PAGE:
In the organizational cases I mentioned earlier, devolving accountability to local business units from a centralized 'authority', does not necessarily mean that the central authority will be giving up control or monitoring and this is where the design aspect of trust development could come into play. For example, one way of handling this issue of whether to trust business unit heads to take accountability for their workforce is for the central authority to work with the business unit heads to develop a system that progressively

a) builds trust between the parties at an individual relationship level
b) enables monitoring across the organization so that patterns, themes, and any red flags, can be assessed
c) works towards the minimal level of monitoring and the maximum amount of trusted local autonomy for effective overall organizational performance

Designing an accountability and monitoring governance structure with the involvement of all stakeholders itself would start to build trust amongst the parties. Although people can often see the value in this approach they are not always able or willing to take the step of opening themselves to risk and vulnerability. Rather, they 'guard their patch' as Annette Simmons in her book Territorial Games: Understanding and Ending Turf Wars at Work so tellingly speaks of.

Another way of approaching the building of trust is to look at applying an appropriate trust based model. An easy to read start-point on this is the (downloadable) paper Trust in Business: The Core Concepts, by Charles H Green, who is one of the co-authors with David Maister of The Trusted Advisor. Green lays out three models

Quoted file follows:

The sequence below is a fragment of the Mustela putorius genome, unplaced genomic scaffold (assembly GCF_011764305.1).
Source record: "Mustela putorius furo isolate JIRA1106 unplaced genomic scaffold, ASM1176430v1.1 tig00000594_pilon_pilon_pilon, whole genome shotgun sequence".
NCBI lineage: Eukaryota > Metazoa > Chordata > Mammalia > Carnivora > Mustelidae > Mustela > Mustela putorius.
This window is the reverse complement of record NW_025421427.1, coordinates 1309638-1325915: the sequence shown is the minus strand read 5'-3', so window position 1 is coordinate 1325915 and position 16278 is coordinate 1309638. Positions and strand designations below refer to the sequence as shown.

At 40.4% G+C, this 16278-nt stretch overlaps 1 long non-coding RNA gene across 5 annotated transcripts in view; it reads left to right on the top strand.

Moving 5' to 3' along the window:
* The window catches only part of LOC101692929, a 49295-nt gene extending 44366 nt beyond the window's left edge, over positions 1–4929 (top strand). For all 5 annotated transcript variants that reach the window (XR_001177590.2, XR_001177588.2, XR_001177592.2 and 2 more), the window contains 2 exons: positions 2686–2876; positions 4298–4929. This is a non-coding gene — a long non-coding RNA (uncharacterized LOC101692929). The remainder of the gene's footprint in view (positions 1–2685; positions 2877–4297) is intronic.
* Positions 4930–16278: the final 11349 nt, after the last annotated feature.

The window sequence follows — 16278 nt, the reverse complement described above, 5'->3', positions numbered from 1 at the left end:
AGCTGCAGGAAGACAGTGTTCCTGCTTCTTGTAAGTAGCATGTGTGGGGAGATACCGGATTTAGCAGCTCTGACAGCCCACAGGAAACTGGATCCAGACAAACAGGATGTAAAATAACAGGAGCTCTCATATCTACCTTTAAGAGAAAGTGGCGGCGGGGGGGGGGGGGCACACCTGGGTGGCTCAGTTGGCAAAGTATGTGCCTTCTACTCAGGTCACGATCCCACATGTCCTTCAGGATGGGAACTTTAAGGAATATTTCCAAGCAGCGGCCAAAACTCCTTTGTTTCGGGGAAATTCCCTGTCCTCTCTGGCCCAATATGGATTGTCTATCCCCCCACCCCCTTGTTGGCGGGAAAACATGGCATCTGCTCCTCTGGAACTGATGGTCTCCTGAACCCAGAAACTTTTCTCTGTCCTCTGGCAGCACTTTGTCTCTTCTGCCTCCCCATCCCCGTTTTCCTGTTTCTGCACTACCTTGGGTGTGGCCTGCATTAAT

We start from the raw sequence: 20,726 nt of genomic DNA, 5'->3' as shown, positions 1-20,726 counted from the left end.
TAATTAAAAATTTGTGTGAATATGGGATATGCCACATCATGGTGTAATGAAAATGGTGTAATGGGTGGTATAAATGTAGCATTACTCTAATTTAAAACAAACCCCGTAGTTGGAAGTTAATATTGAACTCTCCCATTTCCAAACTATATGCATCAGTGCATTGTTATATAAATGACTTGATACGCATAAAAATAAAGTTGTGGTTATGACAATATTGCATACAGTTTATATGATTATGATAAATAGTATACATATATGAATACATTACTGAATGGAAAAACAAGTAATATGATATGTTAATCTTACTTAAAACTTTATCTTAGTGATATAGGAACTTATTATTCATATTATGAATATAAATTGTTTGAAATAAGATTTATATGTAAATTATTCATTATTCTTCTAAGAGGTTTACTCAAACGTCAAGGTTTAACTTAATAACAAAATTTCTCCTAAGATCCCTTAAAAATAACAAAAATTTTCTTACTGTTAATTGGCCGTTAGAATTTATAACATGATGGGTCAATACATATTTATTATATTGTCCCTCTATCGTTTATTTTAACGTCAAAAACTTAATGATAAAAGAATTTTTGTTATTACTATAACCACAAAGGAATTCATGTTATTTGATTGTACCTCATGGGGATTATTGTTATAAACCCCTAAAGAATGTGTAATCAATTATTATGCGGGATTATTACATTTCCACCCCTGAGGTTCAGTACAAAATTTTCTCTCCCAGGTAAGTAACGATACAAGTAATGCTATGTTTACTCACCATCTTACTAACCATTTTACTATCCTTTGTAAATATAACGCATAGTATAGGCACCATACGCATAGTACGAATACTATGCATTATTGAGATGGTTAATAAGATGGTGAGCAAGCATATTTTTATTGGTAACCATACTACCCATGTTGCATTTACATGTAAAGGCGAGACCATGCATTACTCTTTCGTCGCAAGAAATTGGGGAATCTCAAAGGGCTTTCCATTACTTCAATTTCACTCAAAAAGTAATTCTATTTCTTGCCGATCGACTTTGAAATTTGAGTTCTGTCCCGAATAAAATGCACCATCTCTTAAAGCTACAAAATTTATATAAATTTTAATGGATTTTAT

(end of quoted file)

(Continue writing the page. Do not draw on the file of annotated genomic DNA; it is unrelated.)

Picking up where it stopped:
1. The Trust Equation: a deconstructive, analytical model of the components of trustworthiness;
2. The Trust Creation Process: a process model of trust creation through personal interaction-—mainly conversations;
3. The Trust Principles: four principles, or values, which serve as guides to decision-making and conduct to increase trust.

In the case of my particular clients acting as a facilitator of the Trust Creation Process is another way that offers potential. This would involve:

1. Engaging the stakeholders in an open discussion about issues that are key to them;
2. Listening to what is important and real to the stakeholders; earning the right to offer solutions;
3. Framing the true root issue, without the language of blame, via caveats, problem statements and hypotheses; taking personal risks to explore sensitive issues-—articulating a point of view; creating by giving away;
4. Encouraging them to envision an alternate reality, including win-win specific descriptions of outcomes and results, including emotional and political states; clarifying benefits-—making clear what's at stake; being tangible about future states;
5. Inviting them to commit to actionable next steps that imply significant commitment and movement on the part of each party.

As Green points out "The order in which these sentences occur in a conversation has as much impact as the sentences themselves. That is, you could do a wonderful job on framing the issue or on the commitment to action-—but if you do them before you do listening, then the trust process breaks down, or freezes. "

Sidebar: On Green's website there's a "Trust Quotient Quiz" that invites you to see how trustworthy you are which is irresistible but also I thought would be very easy to trick into saying one is completely trustworthy – the irony of this being that if you're going to trick a trust quotient quiz then maybe you're not trustworthy.

As I mull over how to advise on the issue of whether or not to devolve accountability, and how to go about it I'd be interested to hear your tips for building trust in your organization and whether you think trust is necessary for high organizational performance?

PS – just after I'd written and posted this I found that on the same day the NY Times had an article Trust: Ill-Advised in a Digital Age. It's a good read on trusting (or not) technologies.